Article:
Is the Ukulele “Bust” Over?
Yesterday I noticed that one of the companies that I really like (or, I should say, whose ukuleles I really like) was selling ukuleles at a discount. This company previously held auctions for each of their builds, and if you were selected, you could buy one at full price.
I did enter auctions, and finally won a concert “second,” which saved me something like $100 on the cost of the ukulele. Without naming the brand, it is one of my favorite ukuleles.
But, as I mentioned, that company now has stock on hand, and while there may still be auctions, if you want one of those ukuleles, you can buy one…at a discount for a few models (that are not seconds!). These are roughly $500 to $700 ukuleles.
While I think there is still a strong market for the $150 and less ukuleles…and there are a TON of those on the market, I think inflation and this recession are hitting pocketbooks in a way that is going to put a damper on $250 and more expensive ukuleles and ukulele manufacturers. Yes, some people will still buy these models, but there will be buyers like myself, looking to buy used instruments at a low price, as some people also exit the market.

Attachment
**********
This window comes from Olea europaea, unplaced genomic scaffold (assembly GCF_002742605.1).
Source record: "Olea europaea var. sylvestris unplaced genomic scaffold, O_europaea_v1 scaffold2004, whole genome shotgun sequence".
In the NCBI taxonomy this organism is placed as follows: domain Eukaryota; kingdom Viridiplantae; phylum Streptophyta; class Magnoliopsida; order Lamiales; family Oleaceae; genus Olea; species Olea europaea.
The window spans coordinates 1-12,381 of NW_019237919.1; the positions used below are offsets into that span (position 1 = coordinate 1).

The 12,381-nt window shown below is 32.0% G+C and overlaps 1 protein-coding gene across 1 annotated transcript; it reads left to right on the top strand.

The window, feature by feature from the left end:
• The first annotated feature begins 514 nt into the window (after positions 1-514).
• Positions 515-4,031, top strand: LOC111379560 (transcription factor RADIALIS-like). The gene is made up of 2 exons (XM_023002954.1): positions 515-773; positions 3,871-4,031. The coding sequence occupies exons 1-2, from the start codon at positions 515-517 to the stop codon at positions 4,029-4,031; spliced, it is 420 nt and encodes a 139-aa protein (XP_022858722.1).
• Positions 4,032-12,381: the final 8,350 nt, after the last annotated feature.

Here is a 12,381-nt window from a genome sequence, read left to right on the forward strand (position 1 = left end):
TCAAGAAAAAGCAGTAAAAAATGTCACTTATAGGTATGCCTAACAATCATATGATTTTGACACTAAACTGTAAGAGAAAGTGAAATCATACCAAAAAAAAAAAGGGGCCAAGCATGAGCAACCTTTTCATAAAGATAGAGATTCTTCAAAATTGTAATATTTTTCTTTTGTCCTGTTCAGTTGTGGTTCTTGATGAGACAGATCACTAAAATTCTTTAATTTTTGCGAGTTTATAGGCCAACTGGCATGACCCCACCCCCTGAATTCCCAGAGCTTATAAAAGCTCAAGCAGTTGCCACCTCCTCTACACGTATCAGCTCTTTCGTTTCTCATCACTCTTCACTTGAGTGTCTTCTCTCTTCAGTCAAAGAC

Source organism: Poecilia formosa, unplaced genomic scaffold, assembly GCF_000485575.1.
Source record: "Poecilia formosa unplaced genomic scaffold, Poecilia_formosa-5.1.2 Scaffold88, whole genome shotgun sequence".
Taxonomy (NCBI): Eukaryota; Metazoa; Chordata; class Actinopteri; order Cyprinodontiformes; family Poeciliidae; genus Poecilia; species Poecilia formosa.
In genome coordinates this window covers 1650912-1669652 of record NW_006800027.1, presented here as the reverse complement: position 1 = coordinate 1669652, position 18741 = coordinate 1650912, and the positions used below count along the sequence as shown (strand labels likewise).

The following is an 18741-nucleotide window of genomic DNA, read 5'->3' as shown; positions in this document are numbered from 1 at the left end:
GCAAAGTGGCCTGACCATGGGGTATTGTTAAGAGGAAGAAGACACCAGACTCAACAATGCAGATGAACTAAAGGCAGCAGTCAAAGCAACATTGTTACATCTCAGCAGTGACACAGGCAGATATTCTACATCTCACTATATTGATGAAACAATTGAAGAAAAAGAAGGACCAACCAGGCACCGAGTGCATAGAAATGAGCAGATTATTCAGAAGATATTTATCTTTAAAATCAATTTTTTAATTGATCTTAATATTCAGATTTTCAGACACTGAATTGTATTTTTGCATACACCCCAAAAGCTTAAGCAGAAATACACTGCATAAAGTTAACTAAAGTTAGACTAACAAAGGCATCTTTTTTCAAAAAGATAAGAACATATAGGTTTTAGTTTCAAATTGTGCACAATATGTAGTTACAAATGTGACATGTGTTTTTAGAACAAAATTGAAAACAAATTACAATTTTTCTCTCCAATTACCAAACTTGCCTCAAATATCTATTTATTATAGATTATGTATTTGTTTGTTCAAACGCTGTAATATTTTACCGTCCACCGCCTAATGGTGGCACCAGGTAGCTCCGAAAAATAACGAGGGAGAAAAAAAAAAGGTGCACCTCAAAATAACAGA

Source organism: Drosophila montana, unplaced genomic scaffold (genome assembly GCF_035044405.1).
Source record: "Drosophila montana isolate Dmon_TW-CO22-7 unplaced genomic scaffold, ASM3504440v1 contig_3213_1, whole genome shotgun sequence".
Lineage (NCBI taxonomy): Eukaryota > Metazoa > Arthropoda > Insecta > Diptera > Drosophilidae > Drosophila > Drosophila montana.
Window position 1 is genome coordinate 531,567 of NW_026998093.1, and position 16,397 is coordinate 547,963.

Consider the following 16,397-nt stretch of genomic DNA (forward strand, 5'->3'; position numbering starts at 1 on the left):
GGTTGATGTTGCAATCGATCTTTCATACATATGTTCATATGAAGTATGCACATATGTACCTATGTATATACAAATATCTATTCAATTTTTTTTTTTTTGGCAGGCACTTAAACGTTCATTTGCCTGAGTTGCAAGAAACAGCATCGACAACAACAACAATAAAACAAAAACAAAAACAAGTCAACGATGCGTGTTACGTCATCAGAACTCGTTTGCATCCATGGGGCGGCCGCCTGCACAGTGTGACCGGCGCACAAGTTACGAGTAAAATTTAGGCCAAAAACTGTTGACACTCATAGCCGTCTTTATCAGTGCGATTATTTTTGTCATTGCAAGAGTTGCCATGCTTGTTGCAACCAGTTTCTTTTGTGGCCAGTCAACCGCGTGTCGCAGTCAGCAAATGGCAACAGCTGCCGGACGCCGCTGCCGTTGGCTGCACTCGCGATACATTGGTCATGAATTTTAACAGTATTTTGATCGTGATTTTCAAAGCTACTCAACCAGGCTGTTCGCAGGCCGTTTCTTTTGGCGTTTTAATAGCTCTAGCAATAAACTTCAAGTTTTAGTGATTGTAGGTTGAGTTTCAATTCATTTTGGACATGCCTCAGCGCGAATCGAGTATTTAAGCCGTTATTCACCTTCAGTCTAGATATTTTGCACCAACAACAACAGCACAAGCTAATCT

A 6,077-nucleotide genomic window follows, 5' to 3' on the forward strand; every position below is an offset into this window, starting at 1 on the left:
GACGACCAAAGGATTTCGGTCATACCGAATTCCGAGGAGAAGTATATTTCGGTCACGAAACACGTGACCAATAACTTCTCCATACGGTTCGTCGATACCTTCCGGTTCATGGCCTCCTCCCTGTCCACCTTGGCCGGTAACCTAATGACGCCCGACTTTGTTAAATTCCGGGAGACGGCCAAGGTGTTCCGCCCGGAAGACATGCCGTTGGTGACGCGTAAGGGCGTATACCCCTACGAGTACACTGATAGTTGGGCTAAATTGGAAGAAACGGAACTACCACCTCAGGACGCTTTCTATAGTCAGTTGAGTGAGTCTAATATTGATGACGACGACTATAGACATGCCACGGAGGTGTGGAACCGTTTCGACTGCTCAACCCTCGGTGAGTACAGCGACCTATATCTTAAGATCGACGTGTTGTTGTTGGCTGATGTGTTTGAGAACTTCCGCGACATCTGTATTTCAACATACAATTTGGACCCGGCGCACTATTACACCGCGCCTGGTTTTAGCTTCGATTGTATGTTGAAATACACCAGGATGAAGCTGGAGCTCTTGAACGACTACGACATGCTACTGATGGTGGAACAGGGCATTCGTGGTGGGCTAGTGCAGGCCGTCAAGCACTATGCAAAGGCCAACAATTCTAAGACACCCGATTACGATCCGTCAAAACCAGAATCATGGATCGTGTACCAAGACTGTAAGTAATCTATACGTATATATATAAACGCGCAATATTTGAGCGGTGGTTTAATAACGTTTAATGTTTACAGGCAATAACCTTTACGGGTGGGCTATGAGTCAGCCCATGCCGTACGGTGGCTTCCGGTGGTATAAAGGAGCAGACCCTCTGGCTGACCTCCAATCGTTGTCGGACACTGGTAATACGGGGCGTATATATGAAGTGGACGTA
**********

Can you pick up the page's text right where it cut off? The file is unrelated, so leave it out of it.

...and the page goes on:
Again, I don’t think it is “gloom and doom” for all companies, but I think companies that exist solely in that $250 and above range are going to have a rough patch over the next couple of years—as are the retailers who carry those models. Individual luthiers that had long waiting lists will be fine, and companies that continue to offer quality instruments at lower price points will be fine.
As for the average ukulele company, I would expect to see many companies start to bundle kits together (some have been resistant to this, to the point of not including gig bags), and I have to wonder if Kala’s recent addition of strap buttons and gig bags on some affordable models (such as the new cigar box ukuleles) is a reaction to the economic times and customers looking for more than just the ukulele when they buy a ukulele.
Then again, I am not an economist, so perhaps I am wrong. I don’t want to see any company (or person, for that matter) go through tough financial times. Hopefully most companies have a wide enough catalog to make it through. And, watch the marketplaces for great deals on new and used ukuleles…there may be some very special ukuleles that hit the market for an affordable price in the coming months and years (again, hoping that the economy turns for the better sooner than later).
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